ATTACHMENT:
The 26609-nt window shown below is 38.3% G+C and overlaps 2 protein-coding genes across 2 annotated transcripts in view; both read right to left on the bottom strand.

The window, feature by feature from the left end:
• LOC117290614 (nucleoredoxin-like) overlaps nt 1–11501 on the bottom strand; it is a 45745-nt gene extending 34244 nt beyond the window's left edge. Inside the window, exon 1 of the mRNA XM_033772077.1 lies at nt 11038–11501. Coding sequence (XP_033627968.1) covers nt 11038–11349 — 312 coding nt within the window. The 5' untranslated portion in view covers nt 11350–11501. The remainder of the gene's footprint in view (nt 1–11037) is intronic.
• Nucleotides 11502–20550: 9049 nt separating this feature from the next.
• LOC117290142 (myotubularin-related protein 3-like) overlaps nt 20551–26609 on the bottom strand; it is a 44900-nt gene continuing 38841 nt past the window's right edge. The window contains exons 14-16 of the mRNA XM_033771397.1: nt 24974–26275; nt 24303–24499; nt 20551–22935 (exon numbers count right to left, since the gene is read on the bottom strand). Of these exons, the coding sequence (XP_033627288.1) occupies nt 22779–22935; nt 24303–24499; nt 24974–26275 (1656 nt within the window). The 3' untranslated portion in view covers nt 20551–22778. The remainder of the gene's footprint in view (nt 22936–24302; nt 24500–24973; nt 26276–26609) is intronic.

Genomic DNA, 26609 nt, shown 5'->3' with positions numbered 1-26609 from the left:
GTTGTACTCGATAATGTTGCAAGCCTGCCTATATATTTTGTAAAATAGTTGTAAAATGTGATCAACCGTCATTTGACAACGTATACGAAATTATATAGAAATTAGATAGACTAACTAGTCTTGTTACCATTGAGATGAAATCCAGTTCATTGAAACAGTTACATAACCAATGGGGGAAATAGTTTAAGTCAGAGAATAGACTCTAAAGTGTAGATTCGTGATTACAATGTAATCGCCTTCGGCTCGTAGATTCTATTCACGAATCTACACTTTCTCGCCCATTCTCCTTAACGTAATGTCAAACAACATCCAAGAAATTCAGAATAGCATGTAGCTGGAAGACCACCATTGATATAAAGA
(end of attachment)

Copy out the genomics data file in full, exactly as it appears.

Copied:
The 26609-nt window shown below is 38.3% G+C and overlaps 2 protein-coding genes across 2 annotated transcripts in view; both read right to left on the bottom strand.

The window, feature by feature from the left end:
• LOC117290614 (nucleoredoxin-like) overlaps nt 1–11501 on the bottom strand; it is a 45745-nt gene extending 34244 nt beyond the window's left edge. Inside the window, exon 1 of the mRNA XM_033772077.1 lies at nt 11038–11501. Coding sequence (XP_033627968.1) covers nt 11038–11349 — 312 coding nt within the window. The 5' untranslated portion in view covers nt 11350–11501. The remainder of the gene's footprint in view (nt 1–11037) is intronic.
• Nucleotides 11502–20550: 9049 nt separating this feature from the next.
• LOC117290142 (myotubularin-related protein 3-like) overlaps nt 20551–26609 on the bottom strand; it is a 44900-nt gene continuing 38841 nt past the window's right edge. The window contains exons 14-16 of the mRNA XM_033771397.1: nt 24974–26275; nt 24303–24499; nt 20551–22935 (exon numbers count right to left, since the gene is read on the bottom strand). Of these exons, the coding sequence (XP_033627288.1) occupies nt 22779–22935; nt 24303–24499; nt 24974–26275 (1656 nt within the window). The 3' untranslated portion in view covers nt 20551–22778. The remainder of the gene's footprint in view (nt 22936–24302; nt 24500–24973; nt 26276–26609) is intronic.

Genomic DNA, 26609 nt, shown 5'->3' with positions numbered 1-26609 from the left:
GTTGTACTCGATAATGTTGCAAGCCTGCCTATATATTTTGTAAAATAGTTGTAAAATGTGATCAACCGTCATTTGACAACGTATACGAAATTATATAGAAATTAGATAGACTAACTAGTCTTGTTACCATTGAGATGAAATCCAGTTCATTGAAACAGTTACATAACCAATGGGGGAAATAGTTTAAGTCAGAGAATAGACTCTAAAGTGTAGATTCGTGATTACAATGTAATCGCCTTCGGCTCGTAGATTCTATTCACGAATCTACACTTTCTCGCCCATTCTCCTTAACGTAATGTCAAACAACATCCAAGAAATTCAGAATAGCATGTAGCTGGAAGACCACCATTGATATAAAGA